What ‘Deep Throat’ Really Wanted | The Weekly Standard

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I used to have this annual argument at Christmas with my brother-in-law, a well-regarded film editor in Hollywood. I would arrive brimming with complaints about a movie like Argo, said to be “based on actual events” but with an entirely fictitious Keystone Kops-like airport chase scene. I would rail about the disservice to history and the misleading effects as an increasing number of Americans learn their history from Hollywood features. He would defend dramatic license. I’d respond by saying a driver’s license doesn’t give one the right to do anything one wants on the road. Round and round we’d go, until we reached his final redoubt: “It’s only a movie.”Eventually I conceded that films “based on actual events” have the right to composite characters, to elide real-life figures, rearrange chronologies, invent fictitious subplots, and the like for the sake of entertainment. As the Los Angeles Times film critic Kenneth Turan once noted, historical films “are constitutionally incapable of being completely accurate.” The mere fact of turning a camera lens on a real event means its distortion. But I insisted a line is crossed whenever a film violates the historical essence of an event. History may be a never-ending argument, but one is not entitled to one’s own facts, and not all facts are equal.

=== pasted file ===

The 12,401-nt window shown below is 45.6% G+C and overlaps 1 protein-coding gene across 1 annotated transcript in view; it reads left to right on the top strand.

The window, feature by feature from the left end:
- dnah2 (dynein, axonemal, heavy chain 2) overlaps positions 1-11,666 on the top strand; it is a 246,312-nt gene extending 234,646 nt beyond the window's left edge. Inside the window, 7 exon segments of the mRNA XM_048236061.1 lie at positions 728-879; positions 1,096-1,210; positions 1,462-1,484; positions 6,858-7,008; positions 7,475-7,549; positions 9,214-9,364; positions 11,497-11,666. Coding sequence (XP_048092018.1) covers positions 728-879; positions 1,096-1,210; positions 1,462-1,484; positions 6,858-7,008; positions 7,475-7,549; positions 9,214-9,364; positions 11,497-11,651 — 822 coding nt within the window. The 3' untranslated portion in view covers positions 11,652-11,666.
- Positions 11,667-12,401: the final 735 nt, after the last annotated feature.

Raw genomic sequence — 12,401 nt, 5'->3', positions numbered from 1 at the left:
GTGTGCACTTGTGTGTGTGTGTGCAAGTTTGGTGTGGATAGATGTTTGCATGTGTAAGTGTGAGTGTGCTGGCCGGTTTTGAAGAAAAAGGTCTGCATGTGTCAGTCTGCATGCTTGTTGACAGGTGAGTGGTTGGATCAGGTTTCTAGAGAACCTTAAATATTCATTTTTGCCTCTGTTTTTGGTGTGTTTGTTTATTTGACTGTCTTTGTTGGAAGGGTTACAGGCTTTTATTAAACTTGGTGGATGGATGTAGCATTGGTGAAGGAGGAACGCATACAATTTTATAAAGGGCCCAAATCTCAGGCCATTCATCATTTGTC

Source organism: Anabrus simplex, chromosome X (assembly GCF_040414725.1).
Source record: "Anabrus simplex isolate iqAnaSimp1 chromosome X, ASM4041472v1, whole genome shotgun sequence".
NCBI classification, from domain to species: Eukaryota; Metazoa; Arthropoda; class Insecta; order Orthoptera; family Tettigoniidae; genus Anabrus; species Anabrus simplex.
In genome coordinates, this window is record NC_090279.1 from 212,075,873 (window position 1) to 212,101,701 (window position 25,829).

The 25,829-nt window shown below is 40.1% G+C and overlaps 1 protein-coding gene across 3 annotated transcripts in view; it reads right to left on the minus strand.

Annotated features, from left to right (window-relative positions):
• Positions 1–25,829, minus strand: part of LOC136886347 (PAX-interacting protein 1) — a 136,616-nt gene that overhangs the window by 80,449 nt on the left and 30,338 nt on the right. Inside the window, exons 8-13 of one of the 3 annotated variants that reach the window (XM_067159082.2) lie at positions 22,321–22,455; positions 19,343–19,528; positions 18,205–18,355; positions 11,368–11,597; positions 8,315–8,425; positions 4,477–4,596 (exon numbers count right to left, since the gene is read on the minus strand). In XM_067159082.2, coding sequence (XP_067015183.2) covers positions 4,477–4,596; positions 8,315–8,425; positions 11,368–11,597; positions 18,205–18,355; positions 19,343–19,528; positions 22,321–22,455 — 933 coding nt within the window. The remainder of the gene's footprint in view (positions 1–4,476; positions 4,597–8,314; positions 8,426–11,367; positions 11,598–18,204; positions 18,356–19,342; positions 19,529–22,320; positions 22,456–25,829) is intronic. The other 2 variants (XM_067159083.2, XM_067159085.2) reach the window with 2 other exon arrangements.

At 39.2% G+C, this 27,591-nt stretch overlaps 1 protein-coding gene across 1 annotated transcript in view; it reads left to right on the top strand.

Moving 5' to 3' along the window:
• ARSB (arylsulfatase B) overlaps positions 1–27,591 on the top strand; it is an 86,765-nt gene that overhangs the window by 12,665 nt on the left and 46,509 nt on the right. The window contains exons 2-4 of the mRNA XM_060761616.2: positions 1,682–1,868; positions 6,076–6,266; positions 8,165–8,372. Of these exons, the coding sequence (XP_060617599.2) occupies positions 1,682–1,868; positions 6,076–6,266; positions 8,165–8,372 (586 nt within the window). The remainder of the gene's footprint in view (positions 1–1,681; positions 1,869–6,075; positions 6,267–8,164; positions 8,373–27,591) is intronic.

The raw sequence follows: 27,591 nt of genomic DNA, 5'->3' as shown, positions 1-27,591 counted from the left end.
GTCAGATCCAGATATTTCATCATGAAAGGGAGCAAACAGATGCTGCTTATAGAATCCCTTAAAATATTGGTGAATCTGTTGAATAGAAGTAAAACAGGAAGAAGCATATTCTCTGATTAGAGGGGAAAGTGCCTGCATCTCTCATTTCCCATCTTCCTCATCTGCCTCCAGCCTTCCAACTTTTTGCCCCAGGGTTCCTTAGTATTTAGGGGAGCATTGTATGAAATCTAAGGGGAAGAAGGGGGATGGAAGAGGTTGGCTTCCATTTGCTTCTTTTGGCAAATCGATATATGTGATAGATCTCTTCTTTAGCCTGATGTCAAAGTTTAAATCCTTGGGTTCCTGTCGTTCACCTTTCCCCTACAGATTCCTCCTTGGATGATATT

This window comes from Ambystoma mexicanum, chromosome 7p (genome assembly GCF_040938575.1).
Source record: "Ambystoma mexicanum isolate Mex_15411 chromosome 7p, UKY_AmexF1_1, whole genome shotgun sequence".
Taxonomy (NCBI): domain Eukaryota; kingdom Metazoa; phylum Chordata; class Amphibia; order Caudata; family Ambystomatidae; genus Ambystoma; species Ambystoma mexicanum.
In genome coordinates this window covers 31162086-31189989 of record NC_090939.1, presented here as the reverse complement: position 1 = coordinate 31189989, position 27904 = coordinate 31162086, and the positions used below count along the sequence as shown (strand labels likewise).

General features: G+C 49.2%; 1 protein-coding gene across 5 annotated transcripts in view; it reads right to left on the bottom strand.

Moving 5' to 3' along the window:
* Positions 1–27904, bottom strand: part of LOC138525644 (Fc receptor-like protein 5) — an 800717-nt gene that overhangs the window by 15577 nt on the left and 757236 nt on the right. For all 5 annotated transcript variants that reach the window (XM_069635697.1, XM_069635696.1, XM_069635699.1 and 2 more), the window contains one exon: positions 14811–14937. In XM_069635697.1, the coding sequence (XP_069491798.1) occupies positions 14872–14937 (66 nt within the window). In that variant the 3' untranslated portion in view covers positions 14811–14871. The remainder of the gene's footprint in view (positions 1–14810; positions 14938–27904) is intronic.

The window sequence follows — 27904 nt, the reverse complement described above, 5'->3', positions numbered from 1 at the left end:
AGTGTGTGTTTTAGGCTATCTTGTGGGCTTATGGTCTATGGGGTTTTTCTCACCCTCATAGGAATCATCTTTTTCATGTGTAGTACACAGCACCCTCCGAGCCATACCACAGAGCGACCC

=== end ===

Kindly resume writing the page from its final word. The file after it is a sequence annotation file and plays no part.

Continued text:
Source: What ‘Deep Throat’ Really Wanted | The Weekly Standard


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